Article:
Achieving greater occipital nerve block in patients with chronic migraines was found to be comparably effective using a proximal or a distal ultrasound-guided technique.
Ultrasound-guided axillary nerve block may offer adequate analgesia for the nonoperative management of distal radius fractures in the emergency department.
The use of novel waveforms, frequencies, and stimulation modes in spinal cord stimulation (SCS) therapies may be more effective at relieving chronic low back pain and/or leg pain compared with traditional tonic low-frequency SCS.
Ultrasound-guided cervical nerve root block may be effective in reducing acute cervical herpes zoster-related burden of illness and the risk for postherpetic neuralgia.
For certain patients with complex pain patterns, stimulating both dorsal root ganglion and dorsal columns may relieve pain effectively.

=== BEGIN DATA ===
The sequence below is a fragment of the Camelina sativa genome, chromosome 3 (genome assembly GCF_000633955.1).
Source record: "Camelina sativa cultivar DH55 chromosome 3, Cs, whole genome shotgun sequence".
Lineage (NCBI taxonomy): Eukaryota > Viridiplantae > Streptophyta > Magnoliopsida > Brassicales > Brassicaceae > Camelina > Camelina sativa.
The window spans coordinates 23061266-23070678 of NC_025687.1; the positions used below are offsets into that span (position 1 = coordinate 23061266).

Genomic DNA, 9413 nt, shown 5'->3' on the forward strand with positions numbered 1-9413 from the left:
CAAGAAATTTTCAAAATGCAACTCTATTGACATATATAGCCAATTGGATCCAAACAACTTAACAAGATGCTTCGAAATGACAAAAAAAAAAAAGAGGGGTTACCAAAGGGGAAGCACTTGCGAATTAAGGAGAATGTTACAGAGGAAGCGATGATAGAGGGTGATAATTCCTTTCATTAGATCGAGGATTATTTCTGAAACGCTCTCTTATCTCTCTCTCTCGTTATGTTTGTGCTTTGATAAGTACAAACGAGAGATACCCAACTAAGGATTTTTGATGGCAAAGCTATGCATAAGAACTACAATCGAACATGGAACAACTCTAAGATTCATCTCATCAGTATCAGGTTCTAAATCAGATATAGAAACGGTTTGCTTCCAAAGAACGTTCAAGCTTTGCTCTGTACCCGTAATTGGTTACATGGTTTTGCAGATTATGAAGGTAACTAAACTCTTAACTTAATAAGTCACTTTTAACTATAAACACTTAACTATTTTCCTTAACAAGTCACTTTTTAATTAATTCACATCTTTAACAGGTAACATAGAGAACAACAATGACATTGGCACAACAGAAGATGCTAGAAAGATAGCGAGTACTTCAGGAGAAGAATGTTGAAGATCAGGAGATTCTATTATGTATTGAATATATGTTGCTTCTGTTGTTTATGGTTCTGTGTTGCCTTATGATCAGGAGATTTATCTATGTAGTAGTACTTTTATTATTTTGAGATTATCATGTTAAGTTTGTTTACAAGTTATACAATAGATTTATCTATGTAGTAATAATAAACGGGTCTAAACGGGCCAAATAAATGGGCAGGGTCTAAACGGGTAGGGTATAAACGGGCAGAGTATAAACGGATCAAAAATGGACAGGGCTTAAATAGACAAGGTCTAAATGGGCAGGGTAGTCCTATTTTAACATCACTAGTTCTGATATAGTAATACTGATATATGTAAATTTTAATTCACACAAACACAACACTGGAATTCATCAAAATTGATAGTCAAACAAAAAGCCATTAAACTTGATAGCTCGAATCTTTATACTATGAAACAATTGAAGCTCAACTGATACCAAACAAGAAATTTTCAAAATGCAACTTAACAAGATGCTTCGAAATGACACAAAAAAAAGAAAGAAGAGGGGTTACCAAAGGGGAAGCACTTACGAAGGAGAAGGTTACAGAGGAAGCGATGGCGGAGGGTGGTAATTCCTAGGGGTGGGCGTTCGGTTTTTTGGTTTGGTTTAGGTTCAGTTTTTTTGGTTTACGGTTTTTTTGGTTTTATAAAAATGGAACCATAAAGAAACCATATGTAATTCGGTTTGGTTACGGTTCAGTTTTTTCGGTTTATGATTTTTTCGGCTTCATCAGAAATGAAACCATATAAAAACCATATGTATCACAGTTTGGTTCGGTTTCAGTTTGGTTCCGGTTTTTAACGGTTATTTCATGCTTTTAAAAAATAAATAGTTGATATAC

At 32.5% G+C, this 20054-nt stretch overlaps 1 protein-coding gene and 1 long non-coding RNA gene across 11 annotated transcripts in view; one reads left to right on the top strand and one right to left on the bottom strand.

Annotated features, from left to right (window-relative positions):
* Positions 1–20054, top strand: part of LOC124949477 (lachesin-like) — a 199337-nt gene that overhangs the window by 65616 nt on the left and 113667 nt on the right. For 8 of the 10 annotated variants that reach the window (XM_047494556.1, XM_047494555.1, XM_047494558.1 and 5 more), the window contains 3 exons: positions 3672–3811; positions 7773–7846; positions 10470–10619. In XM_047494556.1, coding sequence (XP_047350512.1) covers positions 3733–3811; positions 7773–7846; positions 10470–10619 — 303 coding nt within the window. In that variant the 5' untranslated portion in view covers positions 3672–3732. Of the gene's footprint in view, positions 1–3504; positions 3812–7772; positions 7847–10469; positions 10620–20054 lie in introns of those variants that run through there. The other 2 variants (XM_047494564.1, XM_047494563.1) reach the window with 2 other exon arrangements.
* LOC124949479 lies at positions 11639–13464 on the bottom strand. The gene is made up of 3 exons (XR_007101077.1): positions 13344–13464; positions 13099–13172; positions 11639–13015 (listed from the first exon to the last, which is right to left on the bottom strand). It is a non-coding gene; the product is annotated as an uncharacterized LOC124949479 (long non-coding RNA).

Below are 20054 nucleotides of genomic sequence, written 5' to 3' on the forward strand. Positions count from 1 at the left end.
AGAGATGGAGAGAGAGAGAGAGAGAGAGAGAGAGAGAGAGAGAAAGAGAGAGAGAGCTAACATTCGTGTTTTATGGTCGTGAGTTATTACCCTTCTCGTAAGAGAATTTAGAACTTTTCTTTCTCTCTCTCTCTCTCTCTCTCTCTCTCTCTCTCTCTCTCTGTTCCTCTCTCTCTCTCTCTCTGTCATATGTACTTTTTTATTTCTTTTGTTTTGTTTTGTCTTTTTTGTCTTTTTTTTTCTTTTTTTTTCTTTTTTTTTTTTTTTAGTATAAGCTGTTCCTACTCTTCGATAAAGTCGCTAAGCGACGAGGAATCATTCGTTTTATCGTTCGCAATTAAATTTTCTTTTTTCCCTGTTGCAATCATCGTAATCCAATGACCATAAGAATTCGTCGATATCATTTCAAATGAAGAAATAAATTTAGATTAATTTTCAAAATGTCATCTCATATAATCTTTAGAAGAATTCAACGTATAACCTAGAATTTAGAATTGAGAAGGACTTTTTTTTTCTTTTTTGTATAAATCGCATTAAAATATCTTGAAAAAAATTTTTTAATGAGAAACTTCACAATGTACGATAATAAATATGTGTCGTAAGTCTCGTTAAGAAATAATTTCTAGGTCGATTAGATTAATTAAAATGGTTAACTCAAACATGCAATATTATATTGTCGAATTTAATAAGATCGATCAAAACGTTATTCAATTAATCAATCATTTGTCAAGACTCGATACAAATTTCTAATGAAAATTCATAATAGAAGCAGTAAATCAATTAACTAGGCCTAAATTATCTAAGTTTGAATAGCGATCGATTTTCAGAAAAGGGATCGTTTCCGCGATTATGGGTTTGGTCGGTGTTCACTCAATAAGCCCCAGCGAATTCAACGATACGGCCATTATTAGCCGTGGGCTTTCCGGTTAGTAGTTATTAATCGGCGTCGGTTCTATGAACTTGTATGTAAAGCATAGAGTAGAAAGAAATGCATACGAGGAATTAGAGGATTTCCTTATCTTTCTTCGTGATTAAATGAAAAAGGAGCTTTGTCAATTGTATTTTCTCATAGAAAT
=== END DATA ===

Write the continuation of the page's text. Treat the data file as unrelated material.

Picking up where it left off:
Electrical stimulation, particularly electroacupuncture, was found to alleviate pain at myofascial trigger points.
Patients with chronic refractory neuropathic pain who had a spinal cord stimulation device implanted were found to still experience pain relief 2 years later.
A computed tomography-guided pulsed radiofrequency strategy was superior to an injection-only protocol for improving pain and disability scores in patients with acute or subacute neuroradicular low back pain resulting from lumbar disk herniation.
Peripheral nerve stimulation at 10 KHz was found to be efficacious in reducing chronic pain.
Axillary and infraclavicular brachial plexus blocks may have comparable efficacy in preventing and alleviating tourniquet pain associated with moderate-duration repair of fractures distal to the elbow.